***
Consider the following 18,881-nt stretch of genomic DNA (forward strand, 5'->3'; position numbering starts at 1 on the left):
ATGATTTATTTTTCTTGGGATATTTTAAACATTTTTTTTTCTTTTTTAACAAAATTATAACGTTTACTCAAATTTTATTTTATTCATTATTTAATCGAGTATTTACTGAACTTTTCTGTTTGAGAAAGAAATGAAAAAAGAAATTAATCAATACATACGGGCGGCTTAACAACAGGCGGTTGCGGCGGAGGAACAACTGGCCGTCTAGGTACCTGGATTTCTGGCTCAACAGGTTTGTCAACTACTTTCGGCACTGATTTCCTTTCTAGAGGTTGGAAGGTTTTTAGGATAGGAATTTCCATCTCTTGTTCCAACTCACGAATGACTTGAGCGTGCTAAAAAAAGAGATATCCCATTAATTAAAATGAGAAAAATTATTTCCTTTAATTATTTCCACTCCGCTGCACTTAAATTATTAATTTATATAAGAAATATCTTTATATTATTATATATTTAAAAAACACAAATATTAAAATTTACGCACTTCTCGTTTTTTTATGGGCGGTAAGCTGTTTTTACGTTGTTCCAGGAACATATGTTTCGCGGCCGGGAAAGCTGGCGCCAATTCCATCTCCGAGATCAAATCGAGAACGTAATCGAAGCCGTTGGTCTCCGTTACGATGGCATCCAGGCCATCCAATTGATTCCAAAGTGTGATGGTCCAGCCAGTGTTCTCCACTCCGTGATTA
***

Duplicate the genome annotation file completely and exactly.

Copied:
Consider the following 18,881-nt stretch of genomic DNA (forward strand, 5'->3'; position numbering starts at 1 on the left):
ATGATTTATTTTTCTTGGGATATTTTAAACATTTTTTTTTCTTTTTTAACAAAATTATAACGTTTACTCAAATTTTATTTTATTCATTATTTAATCGAGTATTTACTGAACTTTTCTGTTTGAGAAAGAAATGAAAAAAGAAATTAATCAATACATACGGGCGGCTTAACAACAGGCGGTTGCGGCGGAGGAACAACTGGCCGTCTAGGTACCTGGATTTCTGGCTCAACAGGTTTGTCAACTACTTTCGGCACTGATTTCCTTTCTAGAGGTTGGAAGGTTTTTAGGATAGGAATTTCCATCTCTTGTTCCAACTCACGAATGACTTGAGCGTGCTAAAAAAAGAGATATCCCATTAATTAAAATGAGAAAAATTATTTCCTTTAATTATTTCCACTCCGCTGCACTTAAATTATTAATTTATATAAGAAATATCTTTATATTATTATATATTTAAAAAACACAAATATTAAAATTTACGCACTTCTCGTTTTTTTATGGGCGGTAAGCTGTTTTTACGTTGTTCCAGGAACATATGTTTCGCGGCCGGGAAAGCTGGCGCCAATTCCATCTCCGAGATCAAATCGAGAACGTAATCGAAGCCGTTGGTCTCCGTTACGATGGCATCCAGGCCATCCAATTGATTCCAAAGTGTGATGGTCCAGCCAGTGTTCTCCACTCCGTGATTA